Home on Twin Bridges Road merges rustic and modern in the great outdoors

Story by Colton Martini | Photography by Gibeon Photography
In an area that boasts some of the most gracious amenities for outdoor enthusiasts, and where winter is dominant and warm weather is succinct, builders, designers and homeowners collaborate to provide their clients every opportunity to be outside. Marty Beale of Mindful Designs in Whitefish offers a fresh perspective to this design-build paradigm by crafting homes that blur, bend and combine the often hard line between the inside and the out

A company that prides itself on “building a better future,” Mindful Designs strives to do just that. This Twin Bridges Road home takes advantage of all that nature has to offer, while still meeting LEED standards. The home was one of the first in the valley to sell power back to the local electrical grid. Heated and cooled primarily by geothermal energy, the home boasts an expanse of solar panels, and the credits for the summer offset and pay for the electricity used during the long gray winter months.

Juxtaposed against the natural landscape, the modern white façade is a whimsical reminder of the owner’s visions, dreams and feelings of a comfortable place to call home. With the Whitefish Range towering in the distance, the contrast between the two can appear severe. However, the space guides you in a seamless confluence of nature and interior solace.

Consistency is integral for a successful merger of rustic and modern. When combining the two it can be difficult to decide where to congregate. The primary areas of the home feature rustic elements, like stone floors and beam work ceilings, where modern features serve as focal points. Bright colors, sculptural lighting, and sleek wood cabinetry are highlighted against the rustic backdrop. It features rustic elements infused into modern design and creates a seamless transition bringing all the comforts of home to the great outdoors.

An outdoor living area

An outdoor living area

The main living space is oriented to face true south, and design elements are integrated to take advantage of passive heating and cooling. A 21-foot wall of glass looks out to what Beale describes as an “eyebrow” roof. The eyebrow blocks the high angle of the summer sun from reaching the floor of the great room, and conversely in the winter months the lower angle of the winter sun reaches under the overhang to provide a comfortable solar heat.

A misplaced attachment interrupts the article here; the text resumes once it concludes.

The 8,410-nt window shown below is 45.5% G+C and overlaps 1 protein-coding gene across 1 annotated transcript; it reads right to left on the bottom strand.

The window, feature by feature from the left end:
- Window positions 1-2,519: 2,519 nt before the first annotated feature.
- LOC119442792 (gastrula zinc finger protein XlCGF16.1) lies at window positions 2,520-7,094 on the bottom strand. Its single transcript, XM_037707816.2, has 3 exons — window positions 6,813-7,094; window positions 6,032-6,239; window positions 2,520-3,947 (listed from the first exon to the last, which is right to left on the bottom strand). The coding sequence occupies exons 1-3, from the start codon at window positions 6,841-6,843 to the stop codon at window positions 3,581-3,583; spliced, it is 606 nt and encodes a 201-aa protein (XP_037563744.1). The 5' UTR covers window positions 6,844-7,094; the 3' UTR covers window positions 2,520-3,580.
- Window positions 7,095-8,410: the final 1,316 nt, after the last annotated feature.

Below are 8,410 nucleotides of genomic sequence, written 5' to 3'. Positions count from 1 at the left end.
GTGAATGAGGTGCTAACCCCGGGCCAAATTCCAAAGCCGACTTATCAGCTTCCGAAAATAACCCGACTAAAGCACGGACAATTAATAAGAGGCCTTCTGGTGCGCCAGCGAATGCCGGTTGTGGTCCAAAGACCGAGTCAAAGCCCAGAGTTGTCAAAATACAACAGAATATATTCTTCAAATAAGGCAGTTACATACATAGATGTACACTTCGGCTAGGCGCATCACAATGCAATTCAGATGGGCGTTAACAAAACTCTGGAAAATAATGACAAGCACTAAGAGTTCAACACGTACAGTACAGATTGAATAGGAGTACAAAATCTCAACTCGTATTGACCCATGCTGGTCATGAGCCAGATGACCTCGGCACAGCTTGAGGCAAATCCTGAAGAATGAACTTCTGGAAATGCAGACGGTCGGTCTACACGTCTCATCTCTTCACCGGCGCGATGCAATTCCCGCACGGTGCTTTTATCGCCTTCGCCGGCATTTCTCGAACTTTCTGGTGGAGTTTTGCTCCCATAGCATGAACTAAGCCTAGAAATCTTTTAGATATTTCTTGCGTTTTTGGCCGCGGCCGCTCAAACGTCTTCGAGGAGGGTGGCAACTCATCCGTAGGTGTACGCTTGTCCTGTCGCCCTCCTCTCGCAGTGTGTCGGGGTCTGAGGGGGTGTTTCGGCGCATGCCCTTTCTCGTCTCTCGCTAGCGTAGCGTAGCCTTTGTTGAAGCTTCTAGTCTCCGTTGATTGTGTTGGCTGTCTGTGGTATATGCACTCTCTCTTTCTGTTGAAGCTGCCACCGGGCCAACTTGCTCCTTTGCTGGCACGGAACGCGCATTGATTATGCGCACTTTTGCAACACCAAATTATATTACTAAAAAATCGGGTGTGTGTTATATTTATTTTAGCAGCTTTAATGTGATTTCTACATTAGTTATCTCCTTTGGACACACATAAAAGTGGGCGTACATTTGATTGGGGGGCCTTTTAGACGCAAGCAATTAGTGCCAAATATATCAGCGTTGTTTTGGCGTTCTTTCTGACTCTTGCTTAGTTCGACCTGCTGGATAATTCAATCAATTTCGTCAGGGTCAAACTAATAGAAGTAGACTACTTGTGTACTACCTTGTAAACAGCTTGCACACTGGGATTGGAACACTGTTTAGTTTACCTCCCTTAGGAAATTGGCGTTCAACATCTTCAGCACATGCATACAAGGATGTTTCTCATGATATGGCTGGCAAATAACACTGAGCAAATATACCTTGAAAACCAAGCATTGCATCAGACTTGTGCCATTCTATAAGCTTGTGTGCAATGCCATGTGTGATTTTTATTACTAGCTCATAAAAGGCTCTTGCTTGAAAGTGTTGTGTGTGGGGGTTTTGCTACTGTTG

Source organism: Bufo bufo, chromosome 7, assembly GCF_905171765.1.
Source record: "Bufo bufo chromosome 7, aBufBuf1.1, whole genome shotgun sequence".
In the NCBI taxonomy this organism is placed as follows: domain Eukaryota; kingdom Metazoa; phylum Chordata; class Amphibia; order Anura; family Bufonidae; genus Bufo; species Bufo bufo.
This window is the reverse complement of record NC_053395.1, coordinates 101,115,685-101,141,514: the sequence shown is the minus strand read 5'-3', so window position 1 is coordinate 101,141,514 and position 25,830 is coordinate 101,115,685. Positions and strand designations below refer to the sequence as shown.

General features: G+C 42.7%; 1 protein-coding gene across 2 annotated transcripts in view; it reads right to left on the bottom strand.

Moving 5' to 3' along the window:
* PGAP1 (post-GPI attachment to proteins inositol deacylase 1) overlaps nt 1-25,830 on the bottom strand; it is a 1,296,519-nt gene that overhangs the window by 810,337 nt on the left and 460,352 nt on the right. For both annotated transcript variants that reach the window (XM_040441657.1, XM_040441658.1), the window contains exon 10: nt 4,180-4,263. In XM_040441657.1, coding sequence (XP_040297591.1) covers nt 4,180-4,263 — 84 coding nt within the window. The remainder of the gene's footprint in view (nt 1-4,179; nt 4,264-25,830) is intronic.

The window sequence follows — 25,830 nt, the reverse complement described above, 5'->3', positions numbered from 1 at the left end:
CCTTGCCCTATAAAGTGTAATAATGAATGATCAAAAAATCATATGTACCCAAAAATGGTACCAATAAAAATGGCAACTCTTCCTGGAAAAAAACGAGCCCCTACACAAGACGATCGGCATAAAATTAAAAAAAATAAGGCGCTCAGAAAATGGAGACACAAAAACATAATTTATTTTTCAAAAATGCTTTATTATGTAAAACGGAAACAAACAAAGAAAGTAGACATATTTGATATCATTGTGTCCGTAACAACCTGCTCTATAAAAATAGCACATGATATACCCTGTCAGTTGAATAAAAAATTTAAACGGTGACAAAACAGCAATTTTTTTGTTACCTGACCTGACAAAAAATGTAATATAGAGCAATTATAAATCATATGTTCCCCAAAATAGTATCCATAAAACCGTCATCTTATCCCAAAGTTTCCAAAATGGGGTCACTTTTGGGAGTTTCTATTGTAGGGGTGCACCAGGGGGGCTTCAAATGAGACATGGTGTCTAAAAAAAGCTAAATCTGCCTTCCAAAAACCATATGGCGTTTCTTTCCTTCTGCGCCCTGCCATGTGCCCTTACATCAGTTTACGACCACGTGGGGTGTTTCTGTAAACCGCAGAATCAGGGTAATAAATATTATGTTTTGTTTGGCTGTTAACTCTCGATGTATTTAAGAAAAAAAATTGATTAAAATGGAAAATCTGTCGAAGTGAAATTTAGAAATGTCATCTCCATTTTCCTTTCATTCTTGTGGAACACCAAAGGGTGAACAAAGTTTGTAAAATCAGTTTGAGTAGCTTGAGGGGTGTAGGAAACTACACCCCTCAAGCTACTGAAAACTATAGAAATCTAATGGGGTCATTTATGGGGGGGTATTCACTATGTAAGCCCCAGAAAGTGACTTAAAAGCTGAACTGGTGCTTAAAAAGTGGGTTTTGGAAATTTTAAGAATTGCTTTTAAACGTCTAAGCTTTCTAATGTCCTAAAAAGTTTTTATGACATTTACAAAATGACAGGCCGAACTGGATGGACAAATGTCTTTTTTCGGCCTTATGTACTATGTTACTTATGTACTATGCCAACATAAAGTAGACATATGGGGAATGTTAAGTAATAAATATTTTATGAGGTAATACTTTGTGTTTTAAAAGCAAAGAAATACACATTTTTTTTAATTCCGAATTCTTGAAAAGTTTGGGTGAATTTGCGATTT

The eyebrow also doubles as support for the roof of the exterior living space. Native flora and fauna surround the home’s exterior. The semi-open ceiling provides a sense of space while allowing the natural elements to penetrate the outdoor dining area. This section plays on the age-old concept of a courtyard, where man-made elements yield way for sections of nature and elemental consideration.

The exterior living space is defined by a well-groomed lush green carpet of lawn that is meticulously designed to be on the same level as the interior flooring. Stepping stones made from similar material as the home’s interior guide your eye in either direction. The interior floors being in congruence with the lawn make it almost impossible to distinguish what is what. By keeping the front and back gardens at the same elevation as the living area, Mindful successfully created a continuous living space.

Designed for alfresco meals, the exterior dining room opens directly into the kitchen through a 9-by-10-foot bi-fold glass wall. The combination of the woodwork and exposed beams with modern lines, hardware and accessories makes this kitchen a great example of rustic modern done right.

Along with rooms that offer visual and spatial continuity with nature, the owner also wanted the home to be efficient. Perhaps the best example of efficiency is the kitchen, where the homeowner and designer found a place for everything and nothing is far from reach. However, when the sliding doors are open, the cozy kitchen doubles in size.

The master bedroom

The master bedroom

“The interior windows key in on individual views,” explains Beale. The den boasts vistas of the overhanging cliffs of a nearby lake, a cluster of aspens is seen from the master bathroom tub, and to the south a field of canola splashes a vibrant yellow color into the living area.

“The rooftop deck tells the story of all these individual snapshots,” says Beale.

Watching the day pass by from this incredible perch, all while enjoying the comforts of home, blends the line between nature and structure. Boasting furnishings indicative of the coziest living room and a fireplace to keep you warm, it is hard to know when to go inside. Growing up in a rural setting, exploring barns and scaling walls, Beale recalls finding solitude on a rooftop: “It’s an area that makes you feel removed and calm.”

Focused on fostering a healthy environment for their clients and Mother Nature alike, Beale and his partners Dave Radiatti and Jason Pohlman take pleasure in knowing they are building a better future. They aspire for homes that last multiple lifetimes and create joy for generations to come.

A native Montanan, Colton Martini studied architecture at Montana State University and has worked in the design-build industry for 20 years. A practicing interior designer, he is currently aligned with Hunter Dominick and Hunter and Company Interior Design. He can be reached at 406-862-1402.